Want a less-divided America? Look in the mirror

  1. Claire says:

    Great article! Our biases seem to get in our way and cause us not to listen and/or even try to be more open to another individual or groups perspectives.

  2. Anonymous says:

    Very well said my friend.

  3. Gordon Dalgard says:

    Well said and reasoned. The US needs to regain the moral ground it once held. It’s sad to see the never ending bickering . if only the movers and shakers could show real leadership. Compromise is not always weakness. Indeed as often as not it can show strength of character Government by the biggest stick is often devoid of real strength of character.
    Texting without typos is difficult in this box.

  4. Roger Salls says:

    We seem to have either forgotten or in some cases not learned that just because we have opposing viewpoints, it doesn’t mean we can’t learn from one another. Shared knowledge and viewpoints, particularly opposing ones benefits all.
    Thank you Chuck.

  5. Byron Druss says:

    Chuck, it would seem so. Our politics are but a symptom of what we’ve created. A system they plays to likemindedness, then mechanized it. What have we done?
    How we come together is probably just what you suggest. To start considering expanded points of view.
    Empathy always makes for a better world.

  6. Dan Guitard says:

    The great America struggles to deliver the democracy they preach to the nations of the world. Equal opportunity is a punch line shared among the privileged. Has nothing been remembered or learned from history

  7. CVF says:

    Dan thank you !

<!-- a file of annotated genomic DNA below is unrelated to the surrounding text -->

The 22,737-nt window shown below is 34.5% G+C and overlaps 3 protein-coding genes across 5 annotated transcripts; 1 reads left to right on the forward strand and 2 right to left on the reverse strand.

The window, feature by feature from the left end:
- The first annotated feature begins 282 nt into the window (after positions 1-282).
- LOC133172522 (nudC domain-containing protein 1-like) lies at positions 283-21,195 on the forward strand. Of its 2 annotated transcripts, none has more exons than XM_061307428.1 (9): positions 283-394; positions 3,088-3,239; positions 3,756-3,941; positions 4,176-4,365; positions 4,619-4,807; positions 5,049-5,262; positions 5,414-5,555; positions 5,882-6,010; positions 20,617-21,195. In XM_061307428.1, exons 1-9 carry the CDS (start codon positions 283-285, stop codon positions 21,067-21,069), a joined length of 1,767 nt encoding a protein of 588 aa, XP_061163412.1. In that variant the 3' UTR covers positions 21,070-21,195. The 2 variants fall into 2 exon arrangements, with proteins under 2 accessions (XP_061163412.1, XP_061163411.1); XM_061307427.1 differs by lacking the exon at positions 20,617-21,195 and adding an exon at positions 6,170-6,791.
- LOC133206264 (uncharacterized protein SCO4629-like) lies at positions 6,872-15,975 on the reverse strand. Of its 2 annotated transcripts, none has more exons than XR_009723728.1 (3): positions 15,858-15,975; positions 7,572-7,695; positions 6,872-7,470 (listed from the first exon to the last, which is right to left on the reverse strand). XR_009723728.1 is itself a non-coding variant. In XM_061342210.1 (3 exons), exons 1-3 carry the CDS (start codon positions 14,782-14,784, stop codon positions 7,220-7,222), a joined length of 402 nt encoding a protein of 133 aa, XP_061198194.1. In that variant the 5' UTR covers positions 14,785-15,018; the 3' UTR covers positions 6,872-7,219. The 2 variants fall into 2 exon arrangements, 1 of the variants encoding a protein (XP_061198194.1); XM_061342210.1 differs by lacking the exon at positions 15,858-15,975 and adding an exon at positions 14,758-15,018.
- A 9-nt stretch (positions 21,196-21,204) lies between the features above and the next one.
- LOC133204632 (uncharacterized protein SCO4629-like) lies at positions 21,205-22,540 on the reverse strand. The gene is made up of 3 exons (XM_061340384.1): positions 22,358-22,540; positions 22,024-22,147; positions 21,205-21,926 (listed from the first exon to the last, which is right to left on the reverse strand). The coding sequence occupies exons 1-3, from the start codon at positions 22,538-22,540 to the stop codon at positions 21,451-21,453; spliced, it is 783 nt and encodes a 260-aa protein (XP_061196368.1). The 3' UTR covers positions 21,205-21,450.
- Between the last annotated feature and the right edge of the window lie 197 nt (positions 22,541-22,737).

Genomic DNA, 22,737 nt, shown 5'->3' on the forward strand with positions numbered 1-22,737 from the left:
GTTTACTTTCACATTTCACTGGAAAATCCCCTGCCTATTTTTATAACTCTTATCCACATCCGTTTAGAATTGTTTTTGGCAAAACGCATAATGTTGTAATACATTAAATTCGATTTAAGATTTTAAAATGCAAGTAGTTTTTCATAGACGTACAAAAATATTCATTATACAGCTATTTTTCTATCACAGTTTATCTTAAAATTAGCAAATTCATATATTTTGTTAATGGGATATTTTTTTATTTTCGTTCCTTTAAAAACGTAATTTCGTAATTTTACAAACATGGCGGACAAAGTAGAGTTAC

8. Charlie Slack says:

    Well said! Vigorous disagreement and debate with the other side are essential to our system. What we’re seeing now, though, is the suggestion that there is no other side — at least, none that’s legitimate. Politicians aren’t helping. Nor are the media, who in this fractured digital age have blurred every distinction between news and opinion. So we’ll have to find our way to a better place without the guidance of a latter day Walter Cronkite. It’ll have to come through through interactions with friends, relatives and strangers. And that starts, as Firlotte points out, with a look in the mirror. Amid all the shrieks and shouts of the moment, this terrific article is a rallying cry for civility.

  9. JOHN DOBOS says:

    Thanks CVF. Great day to read your message. Hope all is well. I also shared it.

  10. Mike Bonomo says:

    Well said Mr Firlotte! Opposing views are crucial to our understanding of our neighbors, our friends, and those who are very different from us. I love 2 movies that speak to this: The Green Book and The Two Popes. Instead of focusing on our differences we need to spend more time finding common ground and building from there. Thanks for provoking my thinking.

  11. William says:

    Thanks, great comments and perspective. We seem to have lost our ability to compromise, work together and try to find common grounds; it isn’t always about winning; it should be about finding common grounds to agree upon and building upon those ideals
    Stay well and take care.

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